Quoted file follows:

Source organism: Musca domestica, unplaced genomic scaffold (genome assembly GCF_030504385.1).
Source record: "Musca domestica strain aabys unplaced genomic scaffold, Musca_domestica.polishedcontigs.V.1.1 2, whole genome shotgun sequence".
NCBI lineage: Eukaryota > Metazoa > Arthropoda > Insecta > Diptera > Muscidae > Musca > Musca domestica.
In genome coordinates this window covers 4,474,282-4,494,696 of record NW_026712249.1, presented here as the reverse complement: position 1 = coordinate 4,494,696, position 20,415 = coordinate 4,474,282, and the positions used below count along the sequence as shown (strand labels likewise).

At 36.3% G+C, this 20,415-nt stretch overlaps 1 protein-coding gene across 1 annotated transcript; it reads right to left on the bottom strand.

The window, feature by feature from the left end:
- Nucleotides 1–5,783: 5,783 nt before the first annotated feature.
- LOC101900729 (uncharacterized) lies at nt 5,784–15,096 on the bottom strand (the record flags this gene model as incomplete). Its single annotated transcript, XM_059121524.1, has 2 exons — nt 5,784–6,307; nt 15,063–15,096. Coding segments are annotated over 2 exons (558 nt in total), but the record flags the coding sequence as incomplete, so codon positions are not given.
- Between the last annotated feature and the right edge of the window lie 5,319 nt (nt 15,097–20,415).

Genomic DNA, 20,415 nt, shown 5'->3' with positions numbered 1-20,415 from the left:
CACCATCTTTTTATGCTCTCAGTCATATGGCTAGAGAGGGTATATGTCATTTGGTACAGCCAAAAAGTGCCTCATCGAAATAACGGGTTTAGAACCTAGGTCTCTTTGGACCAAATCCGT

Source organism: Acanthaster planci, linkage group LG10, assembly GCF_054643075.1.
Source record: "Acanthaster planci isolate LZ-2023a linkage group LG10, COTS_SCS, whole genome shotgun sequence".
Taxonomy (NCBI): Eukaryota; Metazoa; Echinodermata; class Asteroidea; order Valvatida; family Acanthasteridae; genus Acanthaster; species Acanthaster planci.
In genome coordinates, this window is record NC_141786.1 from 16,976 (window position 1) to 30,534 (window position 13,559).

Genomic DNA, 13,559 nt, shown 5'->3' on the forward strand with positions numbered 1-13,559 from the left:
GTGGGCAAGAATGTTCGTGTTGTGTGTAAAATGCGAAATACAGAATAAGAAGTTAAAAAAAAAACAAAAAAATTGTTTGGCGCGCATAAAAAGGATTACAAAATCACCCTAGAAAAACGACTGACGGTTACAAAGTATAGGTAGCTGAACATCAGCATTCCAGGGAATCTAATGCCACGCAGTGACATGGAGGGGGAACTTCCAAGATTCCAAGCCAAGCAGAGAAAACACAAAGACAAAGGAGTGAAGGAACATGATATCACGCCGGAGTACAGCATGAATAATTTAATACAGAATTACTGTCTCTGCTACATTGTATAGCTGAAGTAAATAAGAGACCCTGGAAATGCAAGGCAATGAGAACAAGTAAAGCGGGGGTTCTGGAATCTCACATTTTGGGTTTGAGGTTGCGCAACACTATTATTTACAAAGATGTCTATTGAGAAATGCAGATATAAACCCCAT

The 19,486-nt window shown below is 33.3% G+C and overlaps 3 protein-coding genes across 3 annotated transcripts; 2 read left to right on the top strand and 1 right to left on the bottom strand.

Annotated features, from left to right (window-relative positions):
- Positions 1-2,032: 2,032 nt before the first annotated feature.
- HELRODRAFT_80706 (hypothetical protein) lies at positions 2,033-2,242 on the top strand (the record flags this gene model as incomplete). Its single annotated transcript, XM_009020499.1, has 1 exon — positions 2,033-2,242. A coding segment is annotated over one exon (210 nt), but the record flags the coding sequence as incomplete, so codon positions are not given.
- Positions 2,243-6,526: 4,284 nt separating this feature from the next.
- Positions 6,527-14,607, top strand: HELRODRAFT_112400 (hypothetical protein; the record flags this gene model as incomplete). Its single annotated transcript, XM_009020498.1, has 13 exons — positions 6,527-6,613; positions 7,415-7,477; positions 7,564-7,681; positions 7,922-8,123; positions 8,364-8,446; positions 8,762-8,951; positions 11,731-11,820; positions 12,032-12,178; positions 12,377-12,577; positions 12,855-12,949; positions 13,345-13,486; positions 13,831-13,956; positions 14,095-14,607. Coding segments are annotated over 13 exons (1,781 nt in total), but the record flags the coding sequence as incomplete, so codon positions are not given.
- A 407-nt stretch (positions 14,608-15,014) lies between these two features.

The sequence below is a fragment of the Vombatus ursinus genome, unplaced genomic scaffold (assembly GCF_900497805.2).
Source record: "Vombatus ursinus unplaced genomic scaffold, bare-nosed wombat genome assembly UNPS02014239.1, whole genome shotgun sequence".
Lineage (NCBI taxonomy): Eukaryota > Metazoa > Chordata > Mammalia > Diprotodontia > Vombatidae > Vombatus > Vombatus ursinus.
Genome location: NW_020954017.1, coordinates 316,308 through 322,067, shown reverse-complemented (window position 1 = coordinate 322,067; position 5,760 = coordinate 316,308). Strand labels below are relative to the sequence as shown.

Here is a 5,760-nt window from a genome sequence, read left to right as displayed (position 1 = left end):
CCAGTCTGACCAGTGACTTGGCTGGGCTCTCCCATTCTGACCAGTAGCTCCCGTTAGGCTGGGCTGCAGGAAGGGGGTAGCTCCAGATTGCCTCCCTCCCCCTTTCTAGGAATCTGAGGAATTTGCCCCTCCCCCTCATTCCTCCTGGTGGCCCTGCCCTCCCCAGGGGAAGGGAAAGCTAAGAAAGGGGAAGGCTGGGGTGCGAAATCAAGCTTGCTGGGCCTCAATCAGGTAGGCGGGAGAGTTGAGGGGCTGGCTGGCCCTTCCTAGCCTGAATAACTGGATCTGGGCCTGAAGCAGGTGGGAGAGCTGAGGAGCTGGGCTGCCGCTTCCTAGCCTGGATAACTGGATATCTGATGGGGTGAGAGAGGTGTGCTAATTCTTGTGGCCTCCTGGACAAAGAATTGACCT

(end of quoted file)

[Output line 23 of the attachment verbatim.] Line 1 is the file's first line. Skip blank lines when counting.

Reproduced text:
- Positions 6,527-14,607, top strand: HELRODRAFT_112400 (hypothetical protein; the record flags this gene model as incomplete). Its single annotated transcript, XM_009020498.1, has 13 exons — positions 6,527-6,613; positions 7,415-7,477; positions 7,564-7,681; positions 7,922-8,123; positions 8,364-8,446; positions 8,762-8,951; positions 11,731-11,820; positions 12,032-12,178; positions 12,377-12,577; positions 12,855-12,949; positions 13,345-13,486; positions 13,831-13,956; positions 14,095-14,607. Coding segments are annotated over 13 exons (1,781 nt in total), but the record flags the coding sequence as incomplete, so codon positions are not given.